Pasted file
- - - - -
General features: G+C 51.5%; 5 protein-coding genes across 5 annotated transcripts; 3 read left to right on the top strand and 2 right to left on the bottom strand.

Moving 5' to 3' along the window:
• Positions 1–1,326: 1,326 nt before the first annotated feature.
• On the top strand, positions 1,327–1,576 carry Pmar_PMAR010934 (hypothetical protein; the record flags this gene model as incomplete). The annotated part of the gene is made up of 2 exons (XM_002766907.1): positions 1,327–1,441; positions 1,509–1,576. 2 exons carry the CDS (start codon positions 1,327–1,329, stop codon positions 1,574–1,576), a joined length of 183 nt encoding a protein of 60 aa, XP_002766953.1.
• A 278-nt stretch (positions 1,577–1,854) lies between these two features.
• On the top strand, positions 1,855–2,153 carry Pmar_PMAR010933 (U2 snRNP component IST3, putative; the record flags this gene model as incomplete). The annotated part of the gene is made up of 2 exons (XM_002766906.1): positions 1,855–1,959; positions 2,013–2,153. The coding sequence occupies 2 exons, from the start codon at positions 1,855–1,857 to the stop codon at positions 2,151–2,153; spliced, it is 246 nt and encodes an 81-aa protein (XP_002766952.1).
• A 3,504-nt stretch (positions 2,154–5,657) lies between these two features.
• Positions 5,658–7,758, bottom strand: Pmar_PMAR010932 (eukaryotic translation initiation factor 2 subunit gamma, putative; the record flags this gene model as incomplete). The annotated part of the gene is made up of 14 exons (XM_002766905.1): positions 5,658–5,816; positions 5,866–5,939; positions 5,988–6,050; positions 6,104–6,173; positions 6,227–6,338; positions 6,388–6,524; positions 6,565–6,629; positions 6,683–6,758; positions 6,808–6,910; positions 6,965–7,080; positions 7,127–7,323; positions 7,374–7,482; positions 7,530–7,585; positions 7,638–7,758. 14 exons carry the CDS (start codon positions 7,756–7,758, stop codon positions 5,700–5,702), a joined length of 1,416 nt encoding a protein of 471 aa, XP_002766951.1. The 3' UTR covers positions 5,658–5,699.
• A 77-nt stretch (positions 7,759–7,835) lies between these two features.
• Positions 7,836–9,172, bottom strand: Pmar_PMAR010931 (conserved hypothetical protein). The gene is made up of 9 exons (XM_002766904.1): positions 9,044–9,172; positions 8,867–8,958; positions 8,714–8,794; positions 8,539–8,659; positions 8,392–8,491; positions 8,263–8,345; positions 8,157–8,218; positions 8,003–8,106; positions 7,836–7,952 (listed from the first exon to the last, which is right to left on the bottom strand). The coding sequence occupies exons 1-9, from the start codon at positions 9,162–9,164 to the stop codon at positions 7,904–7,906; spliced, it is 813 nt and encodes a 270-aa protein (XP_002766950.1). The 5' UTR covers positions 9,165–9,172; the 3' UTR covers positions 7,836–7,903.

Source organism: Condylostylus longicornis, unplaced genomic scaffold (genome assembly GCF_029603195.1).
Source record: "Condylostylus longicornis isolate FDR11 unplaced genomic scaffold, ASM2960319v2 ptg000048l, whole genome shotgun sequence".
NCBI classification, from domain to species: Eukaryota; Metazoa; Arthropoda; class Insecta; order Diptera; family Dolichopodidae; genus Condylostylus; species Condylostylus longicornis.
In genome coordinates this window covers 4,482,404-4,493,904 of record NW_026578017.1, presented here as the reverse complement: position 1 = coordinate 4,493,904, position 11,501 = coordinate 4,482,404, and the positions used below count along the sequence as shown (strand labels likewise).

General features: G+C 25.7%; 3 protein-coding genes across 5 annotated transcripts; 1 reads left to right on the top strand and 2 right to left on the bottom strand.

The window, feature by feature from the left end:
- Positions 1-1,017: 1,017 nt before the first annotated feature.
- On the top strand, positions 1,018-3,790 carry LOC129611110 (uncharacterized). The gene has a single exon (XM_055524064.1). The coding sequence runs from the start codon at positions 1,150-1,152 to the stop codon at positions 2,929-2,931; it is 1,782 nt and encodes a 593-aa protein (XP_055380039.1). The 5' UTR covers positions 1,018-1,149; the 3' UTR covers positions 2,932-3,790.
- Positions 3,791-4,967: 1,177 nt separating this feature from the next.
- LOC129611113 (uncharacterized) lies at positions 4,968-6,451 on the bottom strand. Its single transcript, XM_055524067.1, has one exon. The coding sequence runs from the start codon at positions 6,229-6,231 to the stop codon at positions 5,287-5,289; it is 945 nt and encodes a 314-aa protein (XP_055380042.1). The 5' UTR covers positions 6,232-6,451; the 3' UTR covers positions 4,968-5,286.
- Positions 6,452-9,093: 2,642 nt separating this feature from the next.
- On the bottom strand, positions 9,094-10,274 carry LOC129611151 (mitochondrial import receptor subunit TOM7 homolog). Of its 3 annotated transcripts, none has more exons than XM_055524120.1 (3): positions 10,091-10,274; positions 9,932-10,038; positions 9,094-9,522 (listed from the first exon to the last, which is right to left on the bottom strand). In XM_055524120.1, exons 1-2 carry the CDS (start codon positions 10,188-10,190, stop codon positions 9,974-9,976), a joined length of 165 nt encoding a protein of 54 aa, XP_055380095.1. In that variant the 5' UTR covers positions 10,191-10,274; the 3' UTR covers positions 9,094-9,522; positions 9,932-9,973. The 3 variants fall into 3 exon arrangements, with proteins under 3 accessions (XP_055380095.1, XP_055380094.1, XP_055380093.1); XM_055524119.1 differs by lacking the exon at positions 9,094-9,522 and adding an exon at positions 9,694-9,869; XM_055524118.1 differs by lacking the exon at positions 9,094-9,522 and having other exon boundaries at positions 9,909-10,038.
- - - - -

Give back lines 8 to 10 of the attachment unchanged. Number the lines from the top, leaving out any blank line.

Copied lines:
• Positions 5,658–7,758, bottom strand: Pmar_PMAR010932 (eukaryotic translation initiation factor 2 subunit gamma, putative; the record flags this gene model as incomplete). The annotated part of the gene is made up of 14 exons (XM_002766905.1): positions 5,658–5,816; positions 5,866–5,939; positions 5,988–6,050; positions 6,104–6,173; positions 6,227–6,338; positions 6,388–6,524; positions 6,565–6,629; positions 6,683–6,758; positions 6,808–6,910; positions 6,965–7,080; positions 7,127–7,323; positions 7,374–7,482; positions 7,530–7,585; positions 7,638–7,758. 14 exons carry the CDS (start codon positions 7,756–7,758, stop codon positions 5,700–5,702), a joined length of 1,416 nt encoding a protein of 471 aa, XP_002766951.1. The 3' UTR covers positions 5,658–5,699.
• A 77-nt stretch (positions 7,759–7,835) lies between these two features.
• Positions 7,836–9,172, bottom strand: Pmar_PMAR010931 (conserved hypothetical protein). The gene is made up of 9 exons (XM_002766904.1): positions 9,044–9,172; positions 8,867–8,958; positions 8,714–8,794; positions 8,539–8,659; positions 8,392–8,491; positions 8,263–8,345; positions 8,157–8,218; positions 8,003–8,106; positions 7,836–7,952 (listed from the first exon to the last, which is right to left on the bottom strand). The coding sequence occupies exons 1-9, from the start codon at positions 9,162–9,164 to the stop codon at positions 7,904–7,906; spliced, it is 813 nt and encodes a 270-aa protein (XP_002766950.1). The 5' UTR covers positions 9,165–9,172; the 3' UTR covers positions 7,836–7,903.